The capacity house loved it and there was long ans sustained applause and quite a few on their feet. The loudest cheers were for Majella Cullagh. The party continued afterwards in the bar where spirits were high as artists and patrons mingled to discuss the evening's performance. Hurrah too for two intervals. It was good to have a breather after each act.

The Veiled Prophet at Wexford Opera House

Wexford Festival with Una Hunt's Heritage Music Productions presented a concert performance of an opera by CV Stanford on the main stage of Wexford Opera House. Here is an extract from the programme.

"The Veiled Prophet by Irish composer Charles Villiers Stanford is based on Irish poet and songwriter Thomas Moore's most famous poetic romance Lalla Rookh. The opera is set in the Merou and the Prophet's Palace in Persia and the title is taken from the name of the heroine of the story, the daughter of the 17th-century Mughal emperor Aurangzeb.

Very few professional performances have been given of Irish composer Charles Villiers Stanford’s operas in the last century. Stanford was a prolific opera composer, much more interested in the lyric stage than most of his contemporaries in Britain (his career was largely divided between Cambridge and London). But recognising the hopelessness of pursuing an operatic career at home, he turned to Germany – he had studied with Reinecke in Leipzig in the 1870s – and it was in Hanover that the first of his ten operas, The Veiled Prophet of Khorassan, was premiered in 1881. Given there as Der verschleierte Prophet, it had been translated again as Il profeta velato by the time it reached Covent Garden."

The standout aspect of the production was the chorus (prepared by Errol Girdlestone in his final Wexford engagement)  who filled the stage in Act 1 and 3 The Wexford chorus augmented by a Dublin Conservatoire Chorus did Stanford's choral writing justice. In Act 2 soloists were to the fore and there was much to admire in the performances and the score. I didn't however get a sense of the intrigue of the plot and all the characters seemed indistinguishable to me. I met members of a Stanford Society, a fan club based in the UK who were there in force and clearly delighted with the afternoon's entertainment. I enjoyed it and look forward to listening to the broadcast on RTE Lyric FM on November 9th. The broadcast will be available to listen back.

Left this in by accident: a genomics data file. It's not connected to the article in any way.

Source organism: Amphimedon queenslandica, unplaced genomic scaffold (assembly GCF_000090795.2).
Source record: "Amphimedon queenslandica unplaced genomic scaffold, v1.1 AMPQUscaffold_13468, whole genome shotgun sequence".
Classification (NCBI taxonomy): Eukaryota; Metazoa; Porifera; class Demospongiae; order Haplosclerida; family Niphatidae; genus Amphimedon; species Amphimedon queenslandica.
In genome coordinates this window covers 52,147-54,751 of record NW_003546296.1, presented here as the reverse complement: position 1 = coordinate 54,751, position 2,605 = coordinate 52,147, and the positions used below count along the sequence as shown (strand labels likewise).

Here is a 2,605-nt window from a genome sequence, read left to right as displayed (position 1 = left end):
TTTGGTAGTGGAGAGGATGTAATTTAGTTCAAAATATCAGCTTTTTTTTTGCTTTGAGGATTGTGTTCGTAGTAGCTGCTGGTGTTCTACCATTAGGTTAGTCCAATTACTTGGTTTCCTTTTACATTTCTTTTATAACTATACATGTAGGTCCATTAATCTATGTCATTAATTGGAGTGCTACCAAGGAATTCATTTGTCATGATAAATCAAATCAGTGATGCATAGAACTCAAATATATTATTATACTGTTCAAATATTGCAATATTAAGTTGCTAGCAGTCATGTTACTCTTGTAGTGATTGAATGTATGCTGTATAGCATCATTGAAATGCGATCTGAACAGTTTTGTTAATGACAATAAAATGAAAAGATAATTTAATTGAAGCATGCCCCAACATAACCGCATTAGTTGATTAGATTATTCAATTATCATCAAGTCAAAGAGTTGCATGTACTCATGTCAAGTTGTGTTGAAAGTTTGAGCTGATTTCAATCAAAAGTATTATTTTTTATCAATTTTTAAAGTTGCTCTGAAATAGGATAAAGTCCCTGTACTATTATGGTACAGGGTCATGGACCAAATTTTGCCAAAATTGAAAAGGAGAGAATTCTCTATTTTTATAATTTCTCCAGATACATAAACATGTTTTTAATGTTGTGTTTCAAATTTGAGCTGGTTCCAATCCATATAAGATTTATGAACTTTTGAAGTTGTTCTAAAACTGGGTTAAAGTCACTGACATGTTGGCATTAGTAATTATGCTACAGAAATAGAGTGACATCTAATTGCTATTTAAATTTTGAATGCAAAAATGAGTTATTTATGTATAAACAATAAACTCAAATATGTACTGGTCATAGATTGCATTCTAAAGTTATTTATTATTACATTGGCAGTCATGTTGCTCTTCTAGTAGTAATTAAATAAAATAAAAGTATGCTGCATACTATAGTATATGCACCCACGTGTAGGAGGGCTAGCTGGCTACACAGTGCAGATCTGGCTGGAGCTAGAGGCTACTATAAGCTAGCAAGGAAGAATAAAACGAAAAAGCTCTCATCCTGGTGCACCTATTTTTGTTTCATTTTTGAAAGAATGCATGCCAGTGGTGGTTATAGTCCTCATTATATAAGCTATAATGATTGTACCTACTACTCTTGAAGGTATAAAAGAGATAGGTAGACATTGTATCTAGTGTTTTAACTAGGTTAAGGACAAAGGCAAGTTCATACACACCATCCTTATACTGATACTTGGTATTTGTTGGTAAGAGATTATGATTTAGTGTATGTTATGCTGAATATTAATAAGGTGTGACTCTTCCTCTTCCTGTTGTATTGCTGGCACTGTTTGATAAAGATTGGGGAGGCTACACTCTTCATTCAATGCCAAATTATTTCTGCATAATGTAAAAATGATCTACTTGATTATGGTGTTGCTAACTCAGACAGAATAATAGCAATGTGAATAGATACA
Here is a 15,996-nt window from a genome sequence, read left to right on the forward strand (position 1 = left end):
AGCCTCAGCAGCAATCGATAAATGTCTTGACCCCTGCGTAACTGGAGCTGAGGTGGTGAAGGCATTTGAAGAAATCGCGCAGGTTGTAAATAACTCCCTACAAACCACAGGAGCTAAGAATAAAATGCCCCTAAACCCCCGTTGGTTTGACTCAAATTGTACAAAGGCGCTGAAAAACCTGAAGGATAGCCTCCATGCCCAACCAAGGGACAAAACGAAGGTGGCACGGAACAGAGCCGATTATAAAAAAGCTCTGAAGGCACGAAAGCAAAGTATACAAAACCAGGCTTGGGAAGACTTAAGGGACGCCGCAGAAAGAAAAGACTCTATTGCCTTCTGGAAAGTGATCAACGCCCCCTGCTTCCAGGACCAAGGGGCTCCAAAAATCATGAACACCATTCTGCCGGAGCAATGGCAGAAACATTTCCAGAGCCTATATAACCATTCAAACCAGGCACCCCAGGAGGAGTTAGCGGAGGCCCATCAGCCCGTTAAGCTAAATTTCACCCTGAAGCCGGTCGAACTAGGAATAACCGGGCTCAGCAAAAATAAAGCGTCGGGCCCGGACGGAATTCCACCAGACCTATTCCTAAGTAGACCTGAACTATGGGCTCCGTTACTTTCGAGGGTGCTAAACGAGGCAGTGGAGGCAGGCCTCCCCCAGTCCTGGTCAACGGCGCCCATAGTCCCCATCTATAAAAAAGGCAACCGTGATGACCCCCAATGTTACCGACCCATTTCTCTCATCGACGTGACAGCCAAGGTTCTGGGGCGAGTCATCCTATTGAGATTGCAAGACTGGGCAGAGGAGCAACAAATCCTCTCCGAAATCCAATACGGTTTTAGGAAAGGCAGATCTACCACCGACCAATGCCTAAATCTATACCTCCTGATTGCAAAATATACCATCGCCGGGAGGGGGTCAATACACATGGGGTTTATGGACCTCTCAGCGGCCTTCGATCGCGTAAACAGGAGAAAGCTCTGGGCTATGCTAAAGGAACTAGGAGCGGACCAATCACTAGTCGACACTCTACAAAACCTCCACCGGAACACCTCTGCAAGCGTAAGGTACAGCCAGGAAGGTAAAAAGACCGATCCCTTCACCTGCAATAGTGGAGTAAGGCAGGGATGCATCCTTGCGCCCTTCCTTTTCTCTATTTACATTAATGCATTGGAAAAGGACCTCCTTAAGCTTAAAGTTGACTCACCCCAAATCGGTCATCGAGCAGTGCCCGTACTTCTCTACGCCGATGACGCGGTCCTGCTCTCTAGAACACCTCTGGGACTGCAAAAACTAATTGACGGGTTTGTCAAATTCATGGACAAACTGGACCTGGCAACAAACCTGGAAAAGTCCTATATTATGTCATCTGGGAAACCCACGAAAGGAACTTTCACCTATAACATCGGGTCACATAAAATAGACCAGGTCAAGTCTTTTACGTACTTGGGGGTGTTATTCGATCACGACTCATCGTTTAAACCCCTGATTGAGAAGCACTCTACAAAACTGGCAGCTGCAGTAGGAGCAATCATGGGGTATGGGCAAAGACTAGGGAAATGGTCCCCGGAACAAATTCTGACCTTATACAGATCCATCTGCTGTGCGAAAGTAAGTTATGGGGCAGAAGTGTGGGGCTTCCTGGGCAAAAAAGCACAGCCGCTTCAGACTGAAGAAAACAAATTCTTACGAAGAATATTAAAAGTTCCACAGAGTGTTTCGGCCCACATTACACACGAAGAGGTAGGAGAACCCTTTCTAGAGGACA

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Finghin Collins at City Hall Waterford.

Finghin Collins and Marian Ingoldsby 


Mozart Sonata in A major K. 331 “Alla Turca”

Marian Ingoldsby Ros Tapestry Suite XIV: Exchange: the Irish and Normans mingle at the fair

Philip Martin: Ros Tapestry Suite XI: Gothic Glory: The Building of the Parish Church of St Mary’s in 1210

Schubert Sonata in A major D. 959

22 years after his Waterford debut, Finghin Collins returned to play at the Georgian Large Room. It is part of the lore of the local history that he stood in to play for an indisposed Vladimir Ashkenazy here as a teenager. Collins took to the platform with broad smiles and seemed surprised and delighted by the warmth of the reception. The playing was superb and delivered with theatrical aplomb. Sustained applause wrung two Brahms' intermezzos as encores. Linda O' Shea Farren from the Contemporary Music Centre was in the house to interview composer Marian Ingoldsby about her piece based on the Ros Tapestry. The event was much enhanced by having a unique visual dimension. The two relevant panels framed the stage with the house Steinway C sandwiched between them. Many patrons lingered to chat and greet the virtuoso. It was a marvelous night

There are few, I believe, in the  business who have worked harder than Finghin Collins to shape and promote the classical scene in Ireland as well as developing a successful international career. What he has achieved both in New Ross and Galway in well planned and executed festivals is so impressive and has added enormously to the musical life of those towns well beyond the pale. It was good to see committee members of the New Ross Piano Fetsival in the audience to support their artistic director.

LAST 3 DATES: Finghin Collins plays in Glór, Ennis tonight, in Curtis Auditorium Cork tomorrow (Ros pieces by Linda Buckley and Sam Perkin) and in Galway on Friday. Next dates in Switzerland.
Panel 14 Ros Tapestry